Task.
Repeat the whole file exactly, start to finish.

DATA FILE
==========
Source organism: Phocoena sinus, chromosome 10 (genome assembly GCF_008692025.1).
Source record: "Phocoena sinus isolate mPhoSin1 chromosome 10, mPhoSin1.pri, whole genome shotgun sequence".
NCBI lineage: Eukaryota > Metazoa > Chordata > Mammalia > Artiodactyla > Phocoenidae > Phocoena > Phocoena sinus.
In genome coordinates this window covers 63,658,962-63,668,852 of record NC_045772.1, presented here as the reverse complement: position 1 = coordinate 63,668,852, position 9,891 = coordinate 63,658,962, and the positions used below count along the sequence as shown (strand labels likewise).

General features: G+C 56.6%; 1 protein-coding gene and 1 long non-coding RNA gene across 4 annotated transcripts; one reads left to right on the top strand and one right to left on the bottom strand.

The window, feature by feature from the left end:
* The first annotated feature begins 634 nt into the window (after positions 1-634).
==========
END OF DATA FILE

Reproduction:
Source organism: Phocoena sinus, chromosome 10 (genome assembly GCF_008692025.1).
Source record: "Phocoena sinus isolate mPhoSin1 chromosome 10, mPhoSin1.pri, whole genome shotgun sequence".
NCBI lineage: Eukaryota > Metazoa > Chordata > Mammalia > Artiodactyla > Phocoenidae > Phocoena > Phocoena sinus.
In genome coordinates this window covers 63,658,962-63,668,852 of record NC_045772.1, presented here as the reverse complement: position 1 = coordinate 63,668,852, position 9,891 = coordinate 63,658,962, and the positions used below count along the sequence as shown (strand labels likewise).

General features: G+C 56.6%; 1 protein-coding gene and 1 long non-coding RNA gene across 4 annotated transcripts; one reads left to right on the top strand and one right to left on the bottom strand.

The window, feature by feature from the left end:
* The first annotated feature begins 634 nt into the window (after positions 1-634).